Even though Bhagat Singh went to the gallows avenging the death of Lala Lajpat Rai following a brutal lathi charge, he nevertheless, a few months earlier, had castigated the 'Lion of Punjab' for his association with the Hindu Mahasabha. Lajpat Rai responded by calling Bhagat Singh a 'Russian agent.' Despite this exchange of missives, Bhagat Singh could not tolerate the act of Punjab's tallest national leader being beaten at the hands of an Englishman.

Though Bhagat Singh wrote many articles on diverse political, social and even international issues before he was incarcerated in 1928, his most popular work Why I am an Atheist was written in October 1930 while he was in jail.

In this long article Bhagat Singh raises a question: "I ask why your omnipotent God does not stop every person when he is committing any sin or offense? He can do it quite easily. Why did he not kill war overlords or kill the fury of war in them and thus avoid the catastrophe hurled down on the head of humanity by the Great War? Why does he not produce a sentiment in the minds of the British people to liberate India? Why does he not infuse altruistic enthusiasm in the hearts of all capitalists to forgo their rights of personal possessions....and redeem the whole society from the bondage of Capitalism.”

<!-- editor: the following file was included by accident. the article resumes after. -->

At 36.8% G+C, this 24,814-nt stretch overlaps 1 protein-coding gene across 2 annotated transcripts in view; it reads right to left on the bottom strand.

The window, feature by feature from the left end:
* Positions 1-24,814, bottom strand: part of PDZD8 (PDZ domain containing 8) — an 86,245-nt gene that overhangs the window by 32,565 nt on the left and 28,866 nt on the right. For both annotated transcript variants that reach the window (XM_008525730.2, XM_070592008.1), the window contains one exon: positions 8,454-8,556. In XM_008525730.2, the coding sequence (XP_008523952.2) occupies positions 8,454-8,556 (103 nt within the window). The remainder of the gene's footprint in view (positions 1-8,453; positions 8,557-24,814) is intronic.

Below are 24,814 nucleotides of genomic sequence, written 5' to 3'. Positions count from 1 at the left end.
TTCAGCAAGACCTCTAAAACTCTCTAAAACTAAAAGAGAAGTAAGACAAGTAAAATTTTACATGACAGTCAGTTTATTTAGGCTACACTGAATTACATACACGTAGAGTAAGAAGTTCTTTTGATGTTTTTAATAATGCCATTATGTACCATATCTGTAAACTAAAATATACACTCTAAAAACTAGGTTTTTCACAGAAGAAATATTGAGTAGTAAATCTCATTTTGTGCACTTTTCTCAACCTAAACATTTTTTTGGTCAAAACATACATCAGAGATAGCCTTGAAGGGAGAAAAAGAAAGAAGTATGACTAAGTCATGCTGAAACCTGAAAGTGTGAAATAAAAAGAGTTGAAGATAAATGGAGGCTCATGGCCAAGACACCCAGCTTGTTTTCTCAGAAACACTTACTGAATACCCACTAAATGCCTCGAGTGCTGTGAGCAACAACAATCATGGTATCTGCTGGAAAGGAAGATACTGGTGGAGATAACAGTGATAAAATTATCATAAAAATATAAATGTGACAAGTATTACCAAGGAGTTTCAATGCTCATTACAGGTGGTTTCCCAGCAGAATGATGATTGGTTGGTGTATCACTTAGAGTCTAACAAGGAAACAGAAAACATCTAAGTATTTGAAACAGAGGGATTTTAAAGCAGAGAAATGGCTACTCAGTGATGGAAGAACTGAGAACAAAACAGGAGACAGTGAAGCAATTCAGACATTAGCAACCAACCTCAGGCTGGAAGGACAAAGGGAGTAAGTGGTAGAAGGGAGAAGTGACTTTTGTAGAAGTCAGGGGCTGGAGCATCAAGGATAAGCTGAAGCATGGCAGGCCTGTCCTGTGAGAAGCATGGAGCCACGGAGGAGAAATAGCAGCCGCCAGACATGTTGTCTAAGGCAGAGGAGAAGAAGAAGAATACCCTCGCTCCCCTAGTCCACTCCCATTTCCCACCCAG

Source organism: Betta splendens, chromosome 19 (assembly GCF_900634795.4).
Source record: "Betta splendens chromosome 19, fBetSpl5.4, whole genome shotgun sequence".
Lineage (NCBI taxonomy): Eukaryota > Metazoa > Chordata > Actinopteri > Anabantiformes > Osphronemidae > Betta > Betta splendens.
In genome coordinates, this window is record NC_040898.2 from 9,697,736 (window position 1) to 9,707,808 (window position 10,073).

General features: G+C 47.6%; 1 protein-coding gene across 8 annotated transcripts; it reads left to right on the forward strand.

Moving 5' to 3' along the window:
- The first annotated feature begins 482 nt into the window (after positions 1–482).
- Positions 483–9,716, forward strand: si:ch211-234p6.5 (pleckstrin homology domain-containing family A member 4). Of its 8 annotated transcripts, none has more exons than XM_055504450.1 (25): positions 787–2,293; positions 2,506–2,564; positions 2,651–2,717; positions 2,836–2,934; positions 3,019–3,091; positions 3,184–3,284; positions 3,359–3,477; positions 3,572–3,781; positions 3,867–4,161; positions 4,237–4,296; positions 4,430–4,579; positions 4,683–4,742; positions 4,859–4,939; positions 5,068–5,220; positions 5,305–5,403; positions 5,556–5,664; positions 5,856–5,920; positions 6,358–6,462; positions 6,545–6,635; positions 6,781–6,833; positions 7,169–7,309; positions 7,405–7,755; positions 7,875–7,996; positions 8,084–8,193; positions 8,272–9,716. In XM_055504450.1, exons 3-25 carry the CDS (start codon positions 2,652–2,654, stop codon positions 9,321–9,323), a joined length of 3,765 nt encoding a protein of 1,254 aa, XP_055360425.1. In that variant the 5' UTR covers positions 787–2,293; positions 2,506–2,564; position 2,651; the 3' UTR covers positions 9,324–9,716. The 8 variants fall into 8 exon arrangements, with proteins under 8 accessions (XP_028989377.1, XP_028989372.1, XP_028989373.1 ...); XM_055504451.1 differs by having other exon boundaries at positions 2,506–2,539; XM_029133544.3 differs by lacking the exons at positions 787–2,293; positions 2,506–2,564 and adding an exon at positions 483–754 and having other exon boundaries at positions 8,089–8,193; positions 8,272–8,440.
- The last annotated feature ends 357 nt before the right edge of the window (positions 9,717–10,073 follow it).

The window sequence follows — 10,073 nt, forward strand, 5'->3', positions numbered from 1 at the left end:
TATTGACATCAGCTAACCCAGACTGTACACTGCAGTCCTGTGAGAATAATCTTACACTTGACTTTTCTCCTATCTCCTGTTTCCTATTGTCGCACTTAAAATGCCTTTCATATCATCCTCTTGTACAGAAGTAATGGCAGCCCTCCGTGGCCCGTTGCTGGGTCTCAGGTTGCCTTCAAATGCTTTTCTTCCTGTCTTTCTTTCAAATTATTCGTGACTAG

Bhagat Singh had a message for the Press too which seems as relevant today as it must have been when written 93 years ago: "The real duty of the newspapers is to educate, to cleanse the minds of the people, to save them from narrow sectarian divisiveness and to eradicate communal feelings to promote the idea of common nationalism."

So how should we remember Bhagat Singh today? The best homage we, as citizens, can pay to this fiery patriot is by fighting fearlessly the forces that propagate and promote communalism, hatred, superstitions and economic disparity.

(The writer, an ex-Army officer, is a columnist and political analyst)

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Published: 23 Mar 2021, 8:10 AM